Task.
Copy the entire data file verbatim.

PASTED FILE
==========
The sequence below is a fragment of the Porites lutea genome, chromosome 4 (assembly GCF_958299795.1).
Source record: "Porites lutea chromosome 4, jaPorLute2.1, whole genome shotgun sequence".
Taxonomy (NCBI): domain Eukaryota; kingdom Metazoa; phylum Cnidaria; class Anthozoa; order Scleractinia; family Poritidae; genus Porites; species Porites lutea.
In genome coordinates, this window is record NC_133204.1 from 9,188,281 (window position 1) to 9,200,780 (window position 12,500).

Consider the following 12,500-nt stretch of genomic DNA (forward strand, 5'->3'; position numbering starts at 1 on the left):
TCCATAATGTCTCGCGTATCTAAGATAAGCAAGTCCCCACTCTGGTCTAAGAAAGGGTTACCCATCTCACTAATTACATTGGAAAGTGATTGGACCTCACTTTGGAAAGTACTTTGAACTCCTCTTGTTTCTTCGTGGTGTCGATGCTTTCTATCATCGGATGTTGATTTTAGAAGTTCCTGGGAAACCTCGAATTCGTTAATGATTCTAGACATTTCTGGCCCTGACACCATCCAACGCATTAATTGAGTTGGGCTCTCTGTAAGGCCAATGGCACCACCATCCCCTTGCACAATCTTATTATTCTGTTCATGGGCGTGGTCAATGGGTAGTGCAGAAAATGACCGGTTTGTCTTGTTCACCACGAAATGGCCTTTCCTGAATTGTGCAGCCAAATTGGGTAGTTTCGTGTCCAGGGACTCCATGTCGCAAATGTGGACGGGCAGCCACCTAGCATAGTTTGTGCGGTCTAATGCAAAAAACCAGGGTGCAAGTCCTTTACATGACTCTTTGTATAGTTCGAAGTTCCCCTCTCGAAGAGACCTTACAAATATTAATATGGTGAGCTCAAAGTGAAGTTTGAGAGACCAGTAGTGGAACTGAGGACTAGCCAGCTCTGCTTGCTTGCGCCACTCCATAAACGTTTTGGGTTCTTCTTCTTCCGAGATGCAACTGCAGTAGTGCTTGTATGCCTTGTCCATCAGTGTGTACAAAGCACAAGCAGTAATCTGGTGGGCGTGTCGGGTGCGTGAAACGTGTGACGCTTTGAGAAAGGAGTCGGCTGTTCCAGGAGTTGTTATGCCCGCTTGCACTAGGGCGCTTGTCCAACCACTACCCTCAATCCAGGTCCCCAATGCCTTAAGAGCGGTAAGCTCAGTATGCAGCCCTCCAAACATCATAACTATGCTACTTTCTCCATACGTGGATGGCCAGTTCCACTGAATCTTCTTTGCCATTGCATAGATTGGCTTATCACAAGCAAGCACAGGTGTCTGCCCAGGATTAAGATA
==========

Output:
The sequence below is a fragment of the Porites lutea genome, chromosome 4 (assembly GCF_958299795.1).
Source record: "Porites lutea chromosome 4, jaPorLute2.1, whole genome shotgun sequence".
Taxonomy (NCBI): domain Eukaryota; kingdom Metazoa; phylum Cnidaria; class Anthozoa; order Scleractinia; family Poritidae; genus Porites; species Porites lutea.
In genome coordinates, this window is record NC_133204.1 from 9,188,281 (window position 1) to 9,200,780 (window position 12,500).

Consider the following 12,500-nt stretch of genomic DNA (forward strand, 5'->3'; position numbering starts at 1 on the left):
TCCATAATGTCTCGCGTATCTAAGATAAGCAAGTCCCCACTCTGGTCTAAGAAAGGGTTACCCATCTCACTAATTACATTGGAAAGTGATTGGACCTCACTTTGGAAAGTACTTTGAACTCCTCTTGTTTCTTCGTGGTGTCGATGCTTTCTATCATCGGATGTTGATTTTAGAAGTTCCTGGGAAACCTCGAATTCGTTAATGATTCTAGACATTTCTGGCCCTGACACCATCCAACGCATTAATTGAGTTGGGCTCTCTGTAAGGCCAATGGCACCACCATCCCCTTGCACAATCTTATTATTCTGTTCATGGGCGTGGTCAATGGGTAGTGCAGAAAATGACCGGTTTGTCTTGTTCACCACGAAATGGCCTTTCCTGAATTGTGCAGCCAAATTGGGTAGTTTCGTGTCCAGGGACTCCATGTCGCAAATGTGGACGGGCAGCCACCTAGCATAGTTTGTGCGGTCTAATGCAAAAAACCAGGGTGCAAGTCCTTTACATGACTCTTTGTATAGTTCGAAGTTCCCCTCTCGAAGAGACCTTACAAATATTAATATGGTGAGCTCAAAGTGAAGTTTGAGAGACCAGTAGTGGAACTGAGGACTAGCCAGCTCTGCTTGCTTGCGCCACTCCATAAACGTTTTGGGTTCTTCTTCTTCCGAGATGCAACTGCAGTAGTGCTTGTATGCCTTGTCCATCAGTGTGTACAAAGCACAAGCAGTAATCTGGTGGGCGTGTCGGGTGCGTGAAACGTGTGACGCTTTGAGAAAGGAGTCGGCTGTTCCAGGAGTTGTTATGCCCGCTTGCACTAGGGCGCTTGTCCAACCACTACCCTCAATCCAGGTCCCCAATGCCTTAAGAGCGGTAAGCTCAGTATGCAGCCCTCCAAACATCATAACTATGCTACTTTCTCCATACGTGGATGGCCAGTTCCACTGAATCTTCTTTGCCATTGCATAGATTGGCTTATCACAAGCAAGCACAGGTGTCTGCCCAGGATTAAGATA